MediaFile

A tale of two Time Warners

April 30, 2008

bewkes2.jpgTime Warner’s first quarter results were yet another demonstration of how the one-time biggest media company on Earth is making some progress, but continues to grapple with its biggest issue — AOL.

First the good news (take-aways from the call):

  • Cable networks were a standout in the first quarter, with advertising revenue rising 13 percent. The strong audience ratings have inspired it to hold its presentation to advertisers on the same week as the broadcast upfronts. Bewkes: “You may have noticed that this year, Turner’s up front is scheduled for the same week as the broadcast upfront. That is not a coincidence. We believe Turner is now positioned better than ever to challenge the broadcast networks. This argument is increasingly resonating with advertisers and agencies and we expect to see that reflected in this upfront.” Just how good is it? Consider that CPMs at Turner are about 60 to 70 percent of the prices commanded by broadcast, Bewkes said.
  • In a quarter when Wall Street expected rivals to steal share from cable operators, Time Warner Cable stunned investors by adding 55,000 basic video subscribers. Growth in new customers came across the board.
  • Another bright sign this year could come from a decision to shrink film release windows. Time Warner plans to release all of its films on video-on-demand and DVDs on the same day. A decision to back Sony’s Blu-ray has encouraged Time Warner to now project industry wide sales of movies on next generation format to rise about 30 percent faster than it previously thought, or about $ 1 billion in sales.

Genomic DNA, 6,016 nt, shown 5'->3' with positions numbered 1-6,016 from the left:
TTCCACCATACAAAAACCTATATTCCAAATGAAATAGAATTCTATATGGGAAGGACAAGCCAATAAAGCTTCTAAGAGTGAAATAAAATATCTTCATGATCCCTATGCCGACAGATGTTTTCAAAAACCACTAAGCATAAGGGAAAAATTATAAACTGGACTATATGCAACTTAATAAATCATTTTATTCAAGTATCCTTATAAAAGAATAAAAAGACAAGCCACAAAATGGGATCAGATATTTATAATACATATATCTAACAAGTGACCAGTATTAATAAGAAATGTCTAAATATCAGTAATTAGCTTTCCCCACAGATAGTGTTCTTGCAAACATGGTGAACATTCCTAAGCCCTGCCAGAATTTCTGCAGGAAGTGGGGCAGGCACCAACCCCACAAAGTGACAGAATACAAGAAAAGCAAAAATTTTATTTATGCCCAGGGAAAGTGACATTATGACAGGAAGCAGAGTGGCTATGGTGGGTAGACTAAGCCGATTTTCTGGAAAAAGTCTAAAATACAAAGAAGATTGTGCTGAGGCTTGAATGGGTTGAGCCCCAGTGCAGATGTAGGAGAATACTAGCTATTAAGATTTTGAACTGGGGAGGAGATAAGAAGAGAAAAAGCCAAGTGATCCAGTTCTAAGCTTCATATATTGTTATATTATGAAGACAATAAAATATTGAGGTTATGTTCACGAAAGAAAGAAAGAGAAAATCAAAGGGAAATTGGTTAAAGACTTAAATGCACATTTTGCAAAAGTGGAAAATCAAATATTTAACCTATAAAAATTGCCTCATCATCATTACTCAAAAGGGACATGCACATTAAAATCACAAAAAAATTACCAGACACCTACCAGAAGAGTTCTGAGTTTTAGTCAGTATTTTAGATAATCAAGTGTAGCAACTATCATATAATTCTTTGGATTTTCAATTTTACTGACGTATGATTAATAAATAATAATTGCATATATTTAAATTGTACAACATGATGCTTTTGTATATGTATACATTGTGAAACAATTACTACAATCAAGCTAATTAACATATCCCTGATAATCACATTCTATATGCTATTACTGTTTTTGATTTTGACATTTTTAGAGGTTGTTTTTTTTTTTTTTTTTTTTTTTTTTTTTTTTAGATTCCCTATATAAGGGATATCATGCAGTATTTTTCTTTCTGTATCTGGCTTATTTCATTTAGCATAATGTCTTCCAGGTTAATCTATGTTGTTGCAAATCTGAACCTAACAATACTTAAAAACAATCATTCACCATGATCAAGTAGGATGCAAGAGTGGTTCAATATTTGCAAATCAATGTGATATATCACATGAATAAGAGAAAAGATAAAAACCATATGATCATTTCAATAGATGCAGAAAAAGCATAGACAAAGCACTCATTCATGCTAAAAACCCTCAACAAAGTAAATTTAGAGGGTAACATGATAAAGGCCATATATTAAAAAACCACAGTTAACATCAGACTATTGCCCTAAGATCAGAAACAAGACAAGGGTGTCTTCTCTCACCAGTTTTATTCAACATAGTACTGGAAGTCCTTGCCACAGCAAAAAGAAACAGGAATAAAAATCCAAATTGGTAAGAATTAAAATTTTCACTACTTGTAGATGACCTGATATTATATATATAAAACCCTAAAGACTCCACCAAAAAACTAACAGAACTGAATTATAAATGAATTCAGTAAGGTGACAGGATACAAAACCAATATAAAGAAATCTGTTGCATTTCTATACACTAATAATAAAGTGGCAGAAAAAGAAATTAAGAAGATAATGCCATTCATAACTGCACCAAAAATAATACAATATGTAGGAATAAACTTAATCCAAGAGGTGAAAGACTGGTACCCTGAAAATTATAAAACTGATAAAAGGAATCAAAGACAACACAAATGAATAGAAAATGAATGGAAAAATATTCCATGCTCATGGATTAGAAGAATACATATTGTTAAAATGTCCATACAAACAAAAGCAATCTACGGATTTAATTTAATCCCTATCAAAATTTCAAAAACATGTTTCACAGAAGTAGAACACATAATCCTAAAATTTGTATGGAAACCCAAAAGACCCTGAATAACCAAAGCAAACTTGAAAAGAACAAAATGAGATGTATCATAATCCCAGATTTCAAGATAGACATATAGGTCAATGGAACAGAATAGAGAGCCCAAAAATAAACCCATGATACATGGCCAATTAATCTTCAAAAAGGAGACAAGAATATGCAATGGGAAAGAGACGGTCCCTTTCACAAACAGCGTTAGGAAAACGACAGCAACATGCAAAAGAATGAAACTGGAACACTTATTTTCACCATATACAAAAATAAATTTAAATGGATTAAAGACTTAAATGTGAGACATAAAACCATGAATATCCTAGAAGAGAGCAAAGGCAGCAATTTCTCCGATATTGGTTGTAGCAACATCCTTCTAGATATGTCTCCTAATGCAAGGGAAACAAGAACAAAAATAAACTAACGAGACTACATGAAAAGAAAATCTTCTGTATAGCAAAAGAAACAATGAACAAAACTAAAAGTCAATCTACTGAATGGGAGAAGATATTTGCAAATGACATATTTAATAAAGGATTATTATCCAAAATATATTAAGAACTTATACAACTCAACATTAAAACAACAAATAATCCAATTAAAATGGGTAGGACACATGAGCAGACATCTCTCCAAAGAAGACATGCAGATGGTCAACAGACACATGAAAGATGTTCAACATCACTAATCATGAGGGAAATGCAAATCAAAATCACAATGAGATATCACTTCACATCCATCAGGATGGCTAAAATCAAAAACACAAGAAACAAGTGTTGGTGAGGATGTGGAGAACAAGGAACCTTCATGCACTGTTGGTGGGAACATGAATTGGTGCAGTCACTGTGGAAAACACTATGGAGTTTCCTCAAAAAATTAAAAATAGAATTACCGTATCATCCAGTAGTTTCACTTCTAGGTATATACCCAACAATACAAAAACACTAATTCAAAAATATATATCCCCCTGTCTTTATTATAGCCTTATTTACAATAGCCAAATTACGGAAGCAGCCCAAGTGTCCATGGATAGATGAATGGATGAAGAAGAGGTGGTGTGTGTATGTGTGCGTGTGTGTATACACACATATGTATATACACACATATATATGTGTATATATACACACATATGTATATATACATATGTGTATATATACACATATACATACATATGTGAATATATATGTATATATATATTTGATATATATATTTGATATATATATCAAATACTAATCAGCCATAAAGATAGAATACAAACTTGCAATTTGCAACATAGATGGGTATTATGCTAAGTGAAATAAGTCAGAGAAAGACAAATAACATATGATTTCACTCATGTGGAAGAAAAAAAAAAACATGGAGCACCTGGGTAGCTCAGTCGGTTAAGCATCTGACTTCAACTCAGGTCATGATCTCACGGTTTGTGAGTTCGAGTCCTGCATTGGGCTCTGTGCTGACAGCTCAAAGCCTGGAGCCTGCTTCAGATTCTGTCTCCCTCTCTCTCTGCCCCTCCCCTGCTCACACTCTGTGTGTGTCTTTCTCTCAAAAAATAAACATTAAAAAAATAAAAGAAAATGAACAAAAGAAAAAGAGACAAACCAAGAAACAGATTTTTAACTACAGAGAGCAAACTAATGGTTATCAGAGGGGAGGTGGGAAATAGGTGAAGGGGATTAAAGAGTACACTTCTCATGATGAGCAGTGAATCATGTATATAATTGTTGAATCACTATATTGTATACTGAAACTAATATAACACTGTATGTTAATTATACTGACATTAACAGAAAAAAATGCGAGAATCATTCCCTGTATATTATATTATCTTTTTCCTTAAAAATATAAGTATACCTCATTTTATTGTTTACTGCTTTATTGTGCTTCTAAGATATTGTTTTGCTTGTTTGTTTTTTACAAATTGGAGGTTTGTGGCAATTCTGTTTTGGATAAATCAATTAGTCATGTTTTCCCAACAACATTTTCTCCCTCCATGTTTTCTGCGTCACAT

• Time Inc, a perennially unloved division, has rarely been a source of good news for the company. But in the first quarter, its digital initiatives helped the division’s online revenue offset the decline in print advertising. Unique visitors were up about 30 percent year over year and page views rose 25 percent.

Now the bad…

  • AOL: Even as the rivals enjoy robust online advertising growth, AOL’s restructuring and “execution challenges” in trying to integrate over $1 billion worth of acquisitions hurt the first and probably the second quarter’s display advertising business. What’s also troubling to investors is that its third party advertising business, which commands lower margins, will be a bigger part of its business mix, executives said. Online ad growth will be better in the second quarter compared to the first, but 2008 profits is expected to be lower than last year.
  • There was a small measure of relief that Time Warner has finally decided to split off its cable business, but investors were looking for much more — like news of a big special dividend paid out by Time Warner Cable to Time Warner shareholders for its troubles all these years — or any details at all.
  • Why didn’t a single analyst ask a question about AOL’s context within the Microsoft, Yahoo bid? And none of the executives volunteered information either.

(Photo: Reuters)

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